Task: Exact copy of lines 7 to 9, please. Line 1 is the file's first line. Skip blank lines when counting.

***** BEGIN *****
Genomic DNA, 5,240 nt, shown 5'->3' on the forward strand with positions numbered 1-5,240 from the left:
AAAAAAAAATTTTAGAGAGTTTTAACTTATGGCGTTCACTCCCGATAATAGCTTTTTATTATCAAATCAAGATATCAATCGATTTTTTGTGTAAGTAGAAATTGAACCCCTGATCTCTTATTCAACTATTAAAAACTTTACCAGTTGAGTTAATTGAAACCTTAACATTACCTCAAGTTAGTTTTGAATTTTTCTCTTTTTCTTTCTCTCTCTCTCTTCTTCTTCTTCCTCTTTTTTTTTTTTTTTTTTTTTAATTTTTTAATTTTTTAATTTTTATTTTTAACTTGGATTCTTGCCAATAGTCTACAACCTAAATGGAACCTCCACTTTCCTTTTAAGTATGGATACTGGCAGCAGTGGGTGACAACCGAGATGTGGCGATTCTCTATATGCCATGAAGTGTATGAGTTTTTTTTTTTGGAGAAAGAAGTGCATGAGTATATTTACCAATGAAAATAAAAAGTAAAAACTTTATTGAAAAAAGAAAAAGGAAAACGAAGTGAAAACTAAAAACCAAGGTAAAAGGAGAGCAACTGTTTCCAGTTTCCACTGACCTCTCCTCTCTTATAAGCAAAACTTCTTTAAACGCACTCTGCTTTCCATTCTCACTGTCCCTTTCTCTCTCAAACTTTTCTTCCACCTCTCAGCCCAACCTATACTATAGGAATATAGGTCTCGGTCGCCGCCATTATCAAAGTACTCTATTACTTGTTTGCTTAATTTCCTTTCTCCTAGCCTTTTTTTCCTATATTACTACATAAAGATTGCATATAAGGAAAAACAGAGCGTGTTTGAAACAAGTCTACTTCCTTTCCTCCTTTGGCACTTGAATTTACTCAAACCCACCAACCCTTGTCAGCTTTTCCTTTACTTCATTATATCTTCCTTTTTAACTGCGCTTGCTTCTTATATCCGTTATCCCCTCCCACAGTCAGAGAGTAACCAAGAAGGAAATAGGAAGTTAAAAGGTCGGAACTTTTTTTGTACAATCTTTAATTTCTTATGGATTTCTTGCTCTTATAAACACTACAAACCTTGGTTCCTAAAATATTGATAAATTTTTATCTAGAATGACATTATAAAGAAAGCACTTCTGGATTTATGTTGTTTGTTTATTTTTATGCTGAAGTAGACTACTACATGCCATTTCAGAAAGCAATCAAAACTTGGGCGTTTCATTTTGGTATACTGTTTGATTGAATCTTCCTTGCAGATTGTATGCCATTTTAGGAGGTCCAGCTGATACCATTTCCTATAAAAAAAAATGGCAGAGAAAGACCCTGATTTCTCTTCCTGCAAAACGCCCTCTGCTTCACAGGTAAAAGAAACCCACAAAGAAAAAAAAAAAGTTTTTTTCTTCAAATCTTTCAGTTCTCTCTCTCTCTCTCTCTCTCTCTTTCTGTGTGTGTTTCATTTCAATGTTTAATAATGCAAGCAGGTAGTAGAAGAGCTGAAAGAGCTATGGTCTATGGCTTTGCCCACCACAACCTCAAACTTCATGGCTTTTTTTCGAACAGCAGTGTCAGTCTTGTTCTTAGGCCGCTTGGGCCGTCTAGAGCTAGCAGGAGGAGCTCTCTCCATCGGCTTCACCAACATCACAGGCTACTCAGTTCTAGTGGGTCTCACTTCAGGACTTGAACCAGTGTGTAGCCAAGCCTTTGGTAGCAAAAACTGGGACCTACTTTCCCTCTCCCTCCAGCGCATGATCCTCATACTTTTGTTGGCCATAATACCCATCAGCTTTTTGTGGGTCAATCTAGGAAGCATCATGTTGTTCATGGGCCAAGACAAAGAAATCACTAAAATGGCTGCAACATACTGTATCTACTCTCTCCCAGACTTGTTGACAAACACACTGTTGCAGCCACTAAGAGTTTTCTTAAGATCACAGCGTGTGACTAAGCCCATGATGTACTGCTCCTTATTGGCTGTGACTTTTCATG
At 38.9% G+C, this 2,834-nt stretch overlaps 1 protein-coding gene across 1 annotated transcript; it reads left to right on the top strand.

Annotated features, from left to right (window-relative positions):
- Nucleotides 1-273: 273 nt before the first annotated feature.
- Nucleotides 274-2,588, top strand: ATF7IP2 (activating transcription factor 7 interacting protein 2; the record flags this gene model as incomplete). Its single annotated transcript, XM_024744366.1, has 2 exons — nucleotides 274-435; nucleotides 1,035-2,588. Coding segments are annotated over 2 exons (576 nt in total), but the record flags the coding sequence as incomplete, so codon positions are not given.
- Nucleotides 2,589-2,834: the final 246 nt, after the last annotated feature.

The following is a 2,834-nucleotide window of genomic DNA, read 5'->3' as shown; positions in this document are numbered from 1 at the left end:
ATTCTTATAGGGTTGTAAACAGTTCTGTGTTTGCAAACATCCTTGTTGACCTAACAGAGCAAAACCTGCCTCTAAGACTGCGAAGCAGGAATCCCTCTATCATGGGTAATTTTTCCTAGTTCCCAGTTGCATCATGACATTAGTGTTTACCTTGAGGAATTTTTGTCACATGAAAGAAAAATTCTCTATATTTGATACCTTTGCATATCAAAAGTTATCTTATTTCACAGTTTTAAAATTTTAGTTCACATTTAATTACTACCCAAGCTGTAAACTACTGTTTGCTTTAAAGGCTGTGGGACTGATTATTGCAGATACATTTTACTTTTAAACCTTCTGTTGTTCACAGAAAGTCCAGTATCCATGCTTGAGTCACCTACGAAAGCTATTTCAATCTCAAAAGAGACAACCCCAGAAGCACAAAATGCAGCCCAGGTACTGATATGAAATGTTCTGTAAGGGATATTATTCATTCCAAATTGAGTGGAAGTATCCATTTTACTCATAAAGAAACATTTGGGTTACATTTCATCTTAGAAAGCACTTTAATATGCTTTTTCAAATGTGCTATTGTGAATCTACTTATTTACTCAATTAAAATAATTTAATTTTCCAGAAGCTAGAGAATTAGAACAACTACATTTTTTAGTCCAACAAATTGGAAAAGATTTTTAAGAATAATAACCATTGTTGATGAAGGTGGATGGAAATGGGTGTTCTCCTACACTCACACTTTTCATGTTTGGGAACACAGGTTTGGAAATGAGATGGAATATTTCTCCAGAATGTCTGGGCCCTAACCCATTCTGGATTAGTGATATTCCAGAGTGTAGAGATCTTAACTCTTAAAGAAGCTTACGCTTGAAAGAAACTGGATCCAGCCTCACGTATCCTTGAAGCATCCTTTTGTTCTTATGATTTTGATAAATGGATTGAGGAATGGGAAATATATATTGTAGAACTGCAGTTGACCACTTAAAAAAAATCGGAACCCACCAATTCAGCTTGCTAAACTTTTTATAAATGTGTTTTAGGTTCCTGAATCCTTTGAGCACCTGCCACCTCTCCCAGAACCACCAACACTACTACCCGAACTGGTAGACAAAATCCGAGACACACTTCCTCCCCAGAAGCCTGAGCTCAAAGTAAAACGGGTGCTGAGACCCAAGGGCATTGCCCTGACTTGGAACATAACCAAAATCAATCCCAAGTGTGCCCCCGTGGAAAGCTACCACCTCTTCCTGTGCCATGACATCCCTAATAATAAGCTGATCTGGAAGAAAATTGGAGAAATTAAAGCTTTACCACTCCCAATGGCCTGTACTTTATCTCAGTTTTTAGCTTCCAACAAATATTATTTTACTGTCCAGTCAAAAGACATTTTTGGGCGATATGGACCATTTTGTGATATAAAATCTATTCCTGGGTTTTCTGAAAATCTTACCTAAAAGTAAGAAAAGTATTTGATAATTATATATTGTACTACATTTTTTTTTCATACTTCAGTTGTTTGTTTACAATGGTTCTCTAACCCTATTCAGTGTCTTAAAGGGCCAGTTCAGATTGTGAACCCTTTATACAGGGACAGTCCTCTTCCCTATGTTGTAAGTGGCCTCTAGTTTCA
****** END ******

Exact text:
- Nucleotides 2,589-2,834: the final 246 nt, after the last annotated feature.

The following is a 2,834-nucleotide window of genomic DNA, read 5'->3' as shown; positions in this document are numbered from 1 at the left end:
ATTCTTATAGGGTTGTAAACAGTTCTGTGTTTGCAAACATCCTTGTTGACCTAACAGAGCAAAACCTGCCTCTAAGACTGCGAAGCAGGAATCCCTCTATCATGGGTAATTTTTCCTAGTTCCCAGTTGCATCATGACATTAGTGTTTACCTTGAGGAATTTTTGTCACATGAAAGAAAAATTCTCTATATTTGATACCTTTGCATATCAAAAGTTATCTTATTTCACAGTTTTAAAATTTTAGTTCACATTTAATTACTACCCAAGCTGTAAACTACTGTTTGCTTTAAAGGCTGTGGGACTGATTATTGCAGATACATTTTACTTTTAAACCTTCTGTTGTTCACAGAAAGTCCAGTATCCATGCTTGAGTCACCTACGAAAGCTATTTCAATCTCAAAAGAGACAACCCCAGAAGCACAAAATGCAGCCCAGGTACTGATATGAAATGTTCTGTAAGGGATATTATTCATTCCAAATTGAGTGGAAGTATCCATTTTACTCATAAAGAAACATTTGGGTTACATTTCATCTTAGAAAGCACTTTAATATGCTTTTTCAAATGTGCTATTGTGAATCTACTTATTTACTCAATTAAAATAATTTAATTTTCCAGAAGCTAGAGAATTAGAACAACTACATTTTTTAGTCCAACAAATTGGAAAAGATTTTTAAGAATAATAACCATTGTTGATGAAGGTGGATGGAAATGGGTGTTCTCCTACACTCACACTTTTCATGTTTGGGAACACAGGTTTGGAAATGAGATGGAATATTTCTCCAGAATGTCTGGGCCCTAACCCATTCTGGATTAGTGATATTCCAGAGTGTAGAGATCTTAACTCTTAAAGAAGCTTACGCTTGAAAGAAACTGGATCCAGCCTCACGTATCCTTGAAGCATCCTTTTGTTCTTATGATTTTGATAAATGGATTGAGGAATGGGAAATATATATTGTAGAACTGCAGTTGACCACTTAAAAAAAATCGGAACCCACCAATTCAGCTTGCTAAACTTTTTATAAATGTGTTTTAGGTTCCTGAATCCTTTGAGCACCTGCCACCTCTCCCAGAACCACCAACACTACTACCCGAACTGGTAGACAAAATCCGAGACACACTTCCTCCCCAGAAGCCTGAGCTCAAAGTAAAACGGGTGCTGAGACCCAAGGGCATTGCCCTGACTTGGAACATAACCAAAATCAATCCCAAGTGTGCCCCCGTGGAAAGCTACCACCTCTTCCTGTGCCATGACATCCCTAATAATAAGCTGATCTGGAAGAAAATTGGAGAAATTAAAGCTTTACCACTCCCAATGGCCTGTACTTTATCTCAGTTTTTAGCTTCCAACAAATATTATTTTACTGTCCAGTCAAAAGACATTTTTGGGCGATATGGACCATTTTGTGATATAAAATCTATTCCTGGGTTTTCTGAAAATCTTACCTAAAAGTAAGAAAAGTATTTGATAATTATATATTGTACTACATTTTTTTTTCATACTTCAGTTGTTTGTTTACAATGGTTCTCTAACCCTATTCAGTGTCTTAAAGGGCCAGTTCAGATTGTGAACCCTTTATACAGGGACAGTCCTCTTCCCTATGTTGTAAGTGGCCTCTAGTTTCA